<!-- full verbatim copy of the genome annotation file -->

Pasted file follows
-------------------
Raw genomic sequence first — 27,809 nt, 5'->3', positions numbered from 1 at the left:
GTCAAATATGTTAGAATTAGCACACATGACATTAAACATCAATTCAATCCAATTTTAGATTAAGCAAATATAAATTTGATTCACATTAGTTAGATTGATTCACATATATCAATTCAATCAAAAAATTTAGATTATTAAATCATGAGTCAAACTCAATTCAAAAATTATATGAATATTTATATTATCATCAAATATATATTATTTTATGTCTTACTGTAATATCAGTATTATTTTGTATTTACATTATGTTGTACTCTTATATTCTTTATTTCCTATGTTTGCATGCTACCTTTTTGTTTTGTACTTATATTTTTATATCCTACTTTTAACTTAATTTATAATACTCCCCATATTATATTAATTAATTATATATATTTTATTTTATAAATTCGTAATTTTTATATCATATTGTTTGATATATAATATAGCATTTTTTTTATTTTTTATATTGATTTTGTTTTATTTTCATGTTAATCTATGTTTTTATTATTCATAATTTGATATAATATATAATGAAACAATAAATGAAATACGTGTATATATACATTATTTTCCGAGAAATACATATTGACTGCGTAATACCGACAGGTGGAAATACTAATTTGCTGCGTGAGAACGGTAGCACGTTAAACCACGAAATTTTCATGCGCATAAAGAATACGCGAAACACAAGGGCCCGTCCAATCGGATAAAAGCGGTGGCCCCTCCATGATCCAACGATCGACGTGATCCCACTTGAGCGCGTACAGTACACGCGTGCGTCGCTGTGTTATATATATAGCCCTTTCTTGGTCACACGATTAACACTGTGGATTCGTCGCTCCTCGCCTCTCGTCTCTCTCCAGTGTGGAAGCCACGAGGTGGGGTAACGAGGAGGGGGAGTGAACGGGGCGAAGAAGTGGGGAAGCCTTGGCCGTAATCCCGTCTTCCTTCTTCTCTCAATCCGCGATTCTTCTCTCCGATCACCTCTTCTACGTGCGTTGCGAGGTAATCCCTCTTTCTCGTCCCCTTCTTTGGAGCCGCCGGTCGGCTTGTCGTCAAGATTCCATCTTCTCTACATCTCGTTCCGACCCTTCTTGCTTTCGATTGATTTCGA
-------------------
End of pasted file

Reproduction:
Raw genomic sequence first — 27,809 nt, 5'->3', positions numbered from 1 at the left:
GTCAAATATGTTAGAATTAGCACACATGACATTAAACATCAATTCAATCCAATTTTAGATTAAGCAAATATAAATTTGATTCACATTAGTTAGATTGATTCACATATATCAATTCAATCAAAAAATTTAGATTATTAAATCATGAGTCAAACTCAATTCAAAAATTATATGAATATTTATATTATCATCAAATATATATTATTTTATGTCTTACTGTAATATCAGTATTATTTTGTATTTACATTATGTTGTACTCTTATATTCTTTATTTCCTATGTTTGCATGCTACCTTTTTGTTTTGTACTTATATTTTTATATCCTACTTTTAACTTAATTTATAATACTCCCCATATTATATTAATTAATTATATATATTTTATTTTATAAATTCGTAATTTTTATATCATATTGTTTGATATATAATATAGCATTTTTTTTATTTTTTATATTGATTTTGTTTTATTTTCATGTTAATCTATGTTTTTATTATTCATAATTTGATATAATATATAATGAAACAATAAATGAAATACGTGTATATATACATTATTTTCCGAGAAATACATATTGACTGCGTAATACCGACAGGTGGAAATACTAATTTGCTGCGTGAGAACGGTAGCACGTTAAACCACGAAATTTTCATGCGCATAAAGAATACGCGAAACACAAGGGCCCGTCCAATCGGATAAAAGCGGTGGCCCCTCCATGATCCAACGATCGACGTGATCCCACTTGAGCGCGTACAGTACACGCGTGCGTCGCTGTGTTATATATATAGCCCTTTCTTGGTCACACGATTAACACTGTGGATTCGTCGCTCCTCGCCTCTCGTCTCTCTCCAGTGTGGAAGCCACGAGGTGGGGTAACGAGGAGGGGGAGTGAACGGGGCGAAGAAGTGGGGAAGCCTTGGCCGTAATCCCGTCTTCCTTCTTCTCTCAATCCGCGATTCTTCTCTCCGATCACCTCTTCTACGTGCGTTGCGAGGTAATCCCTCTTTCTCGTCCCCTTCTTTGGAGCCGCCGGTCGGCTTGTCGTCAAGATTCCATCTTCTCTACATCTCGTTCCGACCCTTCTTGCTTTCGATTGATTTCGA